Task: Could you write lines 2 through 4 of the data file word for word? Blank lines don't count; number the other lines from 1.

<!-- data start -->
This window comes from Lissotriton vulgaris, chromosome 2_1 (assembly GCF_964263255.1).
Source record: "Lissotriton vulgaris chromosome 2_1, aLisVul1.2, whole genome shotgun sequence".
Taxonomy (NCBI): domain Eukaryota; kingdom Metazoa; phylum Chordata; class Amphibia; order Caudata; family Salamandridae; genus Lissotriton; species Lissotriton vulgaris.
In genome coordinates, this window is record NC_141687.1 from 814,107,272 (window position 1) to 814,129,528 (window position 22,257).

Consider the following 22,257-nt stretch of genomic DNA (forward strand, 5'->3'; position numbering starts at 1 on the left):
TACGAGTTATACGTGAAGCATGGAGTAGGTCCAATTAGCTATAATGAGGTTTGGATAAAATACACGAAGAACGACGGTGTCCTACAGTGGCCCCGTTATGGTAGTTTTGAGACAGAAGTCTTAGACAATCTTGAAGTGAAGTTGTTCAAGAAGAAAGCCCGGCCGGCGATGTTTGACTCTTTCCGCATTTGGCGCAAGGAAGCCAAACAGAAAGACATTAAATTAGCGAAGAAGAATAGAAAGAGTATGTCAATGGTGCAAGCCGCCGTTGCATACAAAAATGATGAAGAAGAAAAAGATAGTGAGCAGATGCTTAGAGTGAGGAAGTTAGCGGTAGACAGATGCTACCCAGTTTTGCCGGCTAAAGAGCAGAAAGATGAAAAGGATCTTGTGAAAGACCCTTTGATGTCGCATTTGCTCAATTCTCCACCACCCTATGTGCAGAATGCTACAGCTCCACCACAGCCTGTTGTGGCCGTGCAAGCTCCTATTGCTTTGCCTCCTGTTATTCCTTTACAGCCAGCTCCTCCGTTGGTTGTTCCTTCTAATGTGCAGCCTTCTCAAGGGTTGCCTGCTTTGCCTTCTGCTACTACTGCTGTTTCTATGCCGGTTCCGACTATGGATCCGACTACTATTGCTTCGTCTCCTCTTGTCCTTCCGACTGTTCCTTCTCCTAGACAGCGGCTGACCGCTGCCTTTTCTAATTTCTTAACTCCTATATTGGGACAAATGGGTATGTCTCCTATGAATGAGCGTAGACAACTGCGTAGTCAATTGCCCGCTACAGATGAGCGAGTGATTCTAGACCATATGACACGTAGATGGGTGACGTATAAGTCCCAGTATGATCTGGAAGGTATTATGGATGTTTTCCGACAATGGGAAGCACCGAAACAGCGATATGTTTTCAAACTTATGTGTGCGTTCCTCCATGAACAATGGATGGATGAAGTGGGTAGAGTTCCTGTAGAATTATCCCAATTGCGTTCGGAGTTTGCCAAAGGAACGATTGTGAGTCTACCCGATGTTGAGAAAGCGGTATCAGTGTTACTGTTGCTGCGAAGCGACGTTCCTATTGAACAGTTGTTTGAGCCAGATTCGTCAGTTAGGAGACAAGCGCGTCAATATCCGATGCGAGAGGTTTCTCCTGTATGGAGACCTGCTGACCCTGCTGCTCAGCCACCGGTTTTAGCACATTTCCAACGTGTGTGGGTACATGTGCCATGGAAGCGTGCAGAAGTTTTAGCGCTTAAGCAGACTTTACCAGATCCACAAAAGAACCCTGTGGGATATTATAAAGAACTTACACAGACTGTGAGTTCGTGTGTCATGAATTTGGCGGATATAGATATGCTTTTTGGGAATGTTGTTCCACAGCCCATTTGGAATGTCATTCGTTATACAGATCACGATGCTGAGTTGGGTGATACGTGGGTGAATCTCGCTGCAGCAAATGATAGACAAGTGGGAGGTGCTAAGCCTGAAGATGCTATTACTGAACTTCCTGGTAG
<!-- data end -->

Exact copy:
Source record: "Lissotriton vulgaris chromosome 2_1, aLisVul1.2, whole genome shotgun sequence".
Taxonomy (NCBI): domain Eukaryota; kingdom Metazoa; phylum Chordata; class Amphibia; order Caudata; family Salamandridae; genus Lissotriton; species Lissotriton vulgaris.
In genome coordinates, this window is record NC_141687.1 from 814,107,272 (window position 1) to 814,129,528 (window position 22,257).